This morning's data releases support that notion.
While the September jobs report shows a loss of 33,000, we expect a revised number when the BLS gets the hurricane numbers all squared up. Plus there'll be the inevitable, and equally non-representative, snapback in the coming months. Looking through the report, however, the tight labor market is indeed showing up in the wage numbers -- as should be expected: click to enlarge...
Bloomberg makes our point: emphasis mine...
The hurricanes are one factor that may or may not have skewed payrolls sharply lower, and probably did, but it's the wage pressures that will make everyone on the FOMC, even the most dovish, suddenly concerned that wage-push inflation has arisen from the dead. The Department of Labor hasn't offered adequate explanations of these results which puts the focus on individual Fedspeak with the chances of a rate hike at the month-end meeting, let alone the December meeting, now likely in play.This morning's other release, Wholesale Trade, adds fuel to the argument. Per Bloomberg:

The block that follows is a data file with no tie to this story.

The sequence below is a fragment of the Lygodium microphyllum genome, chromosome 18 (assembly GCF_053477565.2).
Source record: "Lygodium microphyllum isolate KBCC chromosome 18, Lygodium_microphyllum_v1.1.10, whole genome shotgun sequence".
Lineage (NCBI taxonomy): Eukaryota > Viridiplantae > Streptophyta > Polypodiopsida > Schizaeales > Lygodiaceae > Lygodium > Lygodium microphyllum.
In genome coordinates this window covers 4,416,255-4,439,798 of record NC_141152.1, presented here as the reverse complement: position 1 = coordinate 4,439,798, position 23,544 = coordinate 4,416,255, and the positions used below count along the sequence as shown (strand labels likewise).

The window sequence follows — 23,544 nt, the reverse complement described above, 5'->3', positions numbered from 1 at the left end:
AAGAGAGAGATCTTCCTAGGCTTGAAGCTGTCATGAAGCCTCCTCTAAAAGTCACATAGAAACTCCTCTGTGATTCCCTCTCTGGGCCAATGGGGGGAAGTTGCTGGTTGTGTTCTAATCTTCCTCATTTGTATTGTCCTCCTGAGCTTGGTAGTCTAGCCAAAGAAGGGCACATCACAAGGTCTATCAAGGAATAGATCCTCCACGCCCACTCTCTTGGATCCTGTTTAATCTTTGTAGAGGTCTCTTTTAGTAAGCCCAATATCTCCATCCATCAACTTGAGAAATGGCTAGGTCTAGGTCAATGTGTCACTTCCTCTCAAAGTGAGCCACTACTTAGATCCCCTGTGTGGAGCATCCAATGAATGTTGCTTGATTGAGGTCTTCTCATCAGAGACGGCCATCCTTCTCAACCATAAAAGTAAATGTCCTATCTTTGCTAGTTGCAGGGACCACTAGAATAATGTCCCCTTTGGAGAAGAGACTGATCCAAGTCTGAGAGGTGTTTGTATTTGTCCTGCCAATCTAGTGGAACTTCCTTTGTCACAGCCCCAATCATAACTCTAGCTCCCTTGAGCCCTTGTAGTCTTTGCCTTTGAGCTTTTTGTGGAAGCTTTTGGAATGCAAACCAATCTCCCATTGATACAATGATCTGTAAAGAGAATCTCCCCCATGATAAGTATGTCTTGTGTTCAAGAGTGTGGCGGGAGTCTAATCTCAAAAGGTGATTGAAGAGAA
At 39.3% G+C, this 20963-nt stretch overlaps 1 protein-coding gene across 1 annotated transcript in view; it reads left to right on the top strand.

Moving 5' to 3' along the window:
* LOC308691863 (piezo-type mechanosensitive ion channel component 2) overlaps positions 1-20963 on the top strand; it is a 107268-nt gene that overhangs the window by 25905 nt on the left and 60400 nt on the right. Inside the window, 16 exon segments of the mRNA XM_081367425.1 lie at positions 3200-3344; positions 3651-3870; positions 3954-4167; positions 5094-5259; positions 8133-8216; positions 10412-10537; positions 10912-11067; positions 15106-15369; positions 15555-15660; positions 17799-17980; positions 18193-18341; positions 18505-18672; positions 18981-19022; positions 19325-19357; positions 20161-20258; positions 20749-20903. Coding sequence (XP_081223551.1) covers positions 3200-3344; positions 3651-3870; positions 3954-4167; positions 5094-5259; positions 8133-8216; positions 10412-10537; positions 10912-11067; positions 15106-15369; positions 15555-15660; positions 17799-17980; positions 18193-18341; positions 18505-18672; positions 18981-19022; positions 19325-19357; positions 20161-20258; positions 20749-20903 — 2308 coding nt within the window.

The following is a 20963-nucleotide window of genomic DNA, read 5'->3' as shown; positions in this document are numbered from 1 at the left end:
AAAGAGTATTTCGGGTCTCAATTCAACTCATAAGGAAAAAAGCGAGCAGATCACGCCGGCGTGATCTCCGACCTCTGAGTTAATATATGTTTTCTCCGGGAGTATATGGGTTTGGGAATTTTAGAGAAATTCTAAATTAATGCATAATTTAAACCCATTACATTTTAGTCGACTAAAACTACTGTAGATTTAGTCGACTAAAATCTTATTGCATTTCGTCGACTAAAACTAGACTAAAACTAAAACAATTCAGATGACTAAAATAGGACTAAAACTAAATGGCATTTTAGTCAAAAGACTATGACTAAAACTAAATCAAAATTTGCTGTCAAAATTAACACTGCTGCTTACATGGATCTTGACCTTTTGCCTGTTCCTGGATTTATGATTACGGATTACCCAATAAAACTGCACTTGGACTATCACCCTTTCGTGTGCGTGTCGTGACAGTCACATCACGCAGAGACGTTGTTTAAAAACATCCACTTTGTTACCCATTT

If overheating is suddenly an issue for the economy, as it may be given the spike in average hourly earnings in this morning's employment report, then wholesale trade data offer confirmation. Inventories in the sector surged 0.9 percent in August following July and June's already outsized surges of 0.6 percent each. Sales in the sector are even stronger, up 1.7 percent in August which, despite the jump inventories, pulls the stock-to-sales ratio down one notch to 1.28. Strength in autos is a major factor boosting the data though ex-auto data also show unusual strength, up 0.8 percent for inventories and 1.5 percent for sales.
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